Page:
Sunday, November 14, 2010

FORGIVENESS DOESN'T COME EASILY, A TERRIBLE PRICE MUST BE PAID!


We're told in Sacred Scripture that the only unforgivable sin is to blaspheme the Holy Spirit.

This is what Mark Shea from "Catholic Exchange" writes about the unforgivable sin:

The only unforgivable sin is the one Jesus warns of in Mark 3:22-30:

"And the scribes who came down from Jerusalem said, “He is possessed by Beelzebub, and by the prince of demons he casts out the demons.” And he called them to him, and said to them in parables, “How can Satan cast out Satan? If a kingdom is divided against itself, that kingdom cannot stand. And if a house is divided against itself, that house will not be able to stand. And if Satan has risen up against himself and is divided, he cannot stand, but is coming to an end. But no one can enter a strong man’s house and plunder his goods, unless he first binds the strong man; then indeed he may plunder his house. “Truly, I say to you, all sins will be forgiven the sons of men, and whatever blasphemies they utter; but whoever blasphemes against the Holy Spirit never has forgiveness, but is guilty of an eternal sin,” for they had said, “He has an unclean spirit.”"

Note the context of the warning: Jesus is speaking to people who have seen that he does good and that he is good — yet who deliberately and perversely call good “evil” and who deliberately and knowingly choose to reject the healing, deliverance, and forgiveness he offers as “satanic.” The reason they cannot be forgiven is not that Jesus doesn't want to forgive them, but because forgiveness requires acceptance in order to do us any good. It's like a man at the bottom of a well cursing the people who are lowering him a rope. If he takes out a knife and cuts off the rope so that he can't even take hold of it, he can't be saved. But that's not because his rescuers don't want to save him. A good rule of thumb is this: if you are worried you may have committed the unpardonable sin, chances are very high that you haven't. A man who is worrying that he has offended Jesus is generally not a man who is cursing Jesus as satanic and deliberately spitting on everything that is true, good, and beautiful.

There is no sin — no sin at all — that we bring to Jesus with contrition that he is not willing and able to forgive. Indeed, our very willingness to repent is itself a gift from him who loves us before we are even aware of him. But the nature of the unpardonable sin is that we refuse to bring it for forgiveness. Instead, we spit on repentance and forgiveness and on the One who offers it. If we choose to do that, we (as always) get what we most deeply desire. If our deepest desire is that God leave us alone, we shall have it. And that Cosmic Loneliness is what the Church refers to as “Hell.” But nobody goes there by accident. It takes rather a lot of concentrated effort in resisting the grace and love of God.

Happily, we do not have to go there, however. That is why Jesus came. He means to save us.


Mark Shea

Senior Content Editor

Catholic Exchange


My comments:

Of course, what is quoted above concerns Jesus' forgiveness and our acceptance of that forgiveness which depends on repentance and contrition and acknowledging God as God and as the source of all love, goodness and forgiveness. Accusing God and His goodness as satanic is unforgivable.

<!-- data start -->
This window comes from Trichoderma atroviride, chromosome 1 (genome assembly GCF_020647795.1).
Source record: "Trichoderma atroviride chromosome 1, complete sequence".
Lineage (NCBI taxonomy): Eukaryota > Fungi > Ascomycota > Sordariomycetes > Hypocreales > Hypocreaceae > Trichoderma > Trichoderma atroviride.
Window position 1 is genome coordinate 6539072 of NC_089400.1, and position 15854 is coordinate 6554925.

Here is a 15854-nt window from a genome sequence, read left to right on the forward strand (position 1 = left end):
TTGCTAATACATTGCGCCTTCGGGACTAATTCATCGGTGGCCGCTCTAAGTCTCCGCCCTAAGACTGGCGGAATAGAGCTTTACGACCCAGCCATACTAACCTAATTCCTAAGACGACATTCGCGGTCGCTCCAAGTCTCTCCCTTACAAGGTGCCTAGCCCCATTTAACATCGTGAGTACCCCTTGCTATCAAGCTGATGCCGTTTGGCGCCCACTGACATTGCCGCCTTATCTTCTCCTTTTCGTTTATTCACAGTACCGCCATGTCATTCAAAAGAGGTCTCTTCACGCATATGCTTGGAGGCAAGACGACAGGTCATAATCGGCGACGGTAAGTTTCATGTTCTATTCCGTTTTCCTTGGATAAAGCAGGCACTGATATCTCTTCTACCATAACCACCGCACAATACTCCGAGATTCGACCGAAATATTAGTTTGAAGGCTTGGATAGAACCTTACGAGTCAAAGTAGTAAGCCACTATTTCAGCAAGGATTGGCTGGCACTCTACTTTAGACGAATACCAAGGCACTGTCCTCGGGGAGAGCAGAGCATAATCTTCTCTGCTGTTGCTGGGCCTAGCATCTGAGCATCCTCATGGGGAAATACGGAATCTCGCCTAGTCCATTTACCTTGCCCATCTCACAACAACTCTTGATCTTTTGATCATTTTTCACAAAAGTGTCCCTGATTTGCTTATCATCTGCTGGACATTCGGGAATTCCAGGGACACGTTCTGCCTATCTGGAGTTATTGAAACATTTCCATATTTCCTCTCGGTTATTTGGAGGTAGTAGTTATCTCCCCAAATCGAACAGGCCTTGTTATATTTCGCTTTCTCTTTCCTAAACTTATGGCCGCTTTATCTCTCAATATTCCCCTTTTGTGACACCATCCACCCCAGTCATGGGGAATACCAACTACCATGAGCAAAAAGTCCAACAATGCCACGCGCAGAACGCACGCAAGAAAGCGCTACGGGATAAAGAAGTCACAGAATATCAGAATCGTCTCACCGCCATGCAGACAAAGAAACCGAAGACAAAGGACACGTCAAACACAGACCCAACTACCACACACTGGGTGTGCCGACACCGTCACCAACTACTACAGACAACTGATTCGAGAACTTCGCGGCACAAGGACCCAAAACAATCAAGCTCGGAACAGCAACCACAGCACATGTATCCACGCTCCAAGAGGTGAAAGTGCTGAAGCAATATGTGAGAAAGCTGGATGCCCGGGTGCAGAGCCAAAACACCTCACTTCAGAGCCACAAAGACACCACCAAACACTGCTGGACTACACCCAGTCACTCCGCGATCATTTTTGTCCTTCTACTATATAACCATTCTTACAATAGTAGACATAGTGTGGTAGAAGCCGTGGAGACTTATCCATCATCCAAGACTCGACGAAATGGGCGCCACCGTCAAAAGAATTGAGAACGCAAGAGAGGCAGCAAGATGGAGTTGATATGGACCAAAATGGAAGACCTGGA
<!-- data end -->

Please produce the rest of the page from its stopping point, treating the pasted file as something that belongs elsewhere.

But what about the person who cannot forgive the man who entered his home and killed his family? Can the one who is injured by the mortal sin of another be saved if he cannot forgive the one who is guilty?

Jesus calls us to be perfect as our heavenly Father is perfect and therein lies the conundrum. We're not perfect on this side of life, but Christ who is God initiates the process by which we will be made perfect--by Him and through His suffering, death and resurrection. He is the only one who can make it happen and it cost Him dearly.

This now falls into the realm of my opinion. If I were to die at this moment, I must tell you that I have not perfectly forgiven those who have harmed me in my life. I have nothing as serious as some do in terms of murder, rape, sexual abuse and mental cruelty. But still I harbor resentment and some bitterness. I have tried to forgive, but haven't completely or perfectly.

If I find myself in heaven after my death, I will be perfectly reconciled with everyone including God. It might take a bit of purifying fire at my personal judgment for this to occur and a long stint in the purifying fires of purgatory, but when I get to heaven, I'll have forgiven perfectly everyone who has harmed me in any way and others will have forgiven me too for what I did to them if they are in heaven.

So if the murderer, rapist, child molester, and overall just nasty person repents and dies in God's grace and under the sign of the cross, he or she will get to heaven although purgatory may seem like an eternity for them. And when their victims get to heaven they will embrace in love. That's perfection and only rarely experienced on this side of purgatory and heaven. But I have heard true stories of heroic forgiveness and reconciliation in the here and now. So perfection must be possible even now, but only by the grace of God. It is His work, not ours, but we must be open to God's grace to bring it about, if not here, then in purgatory!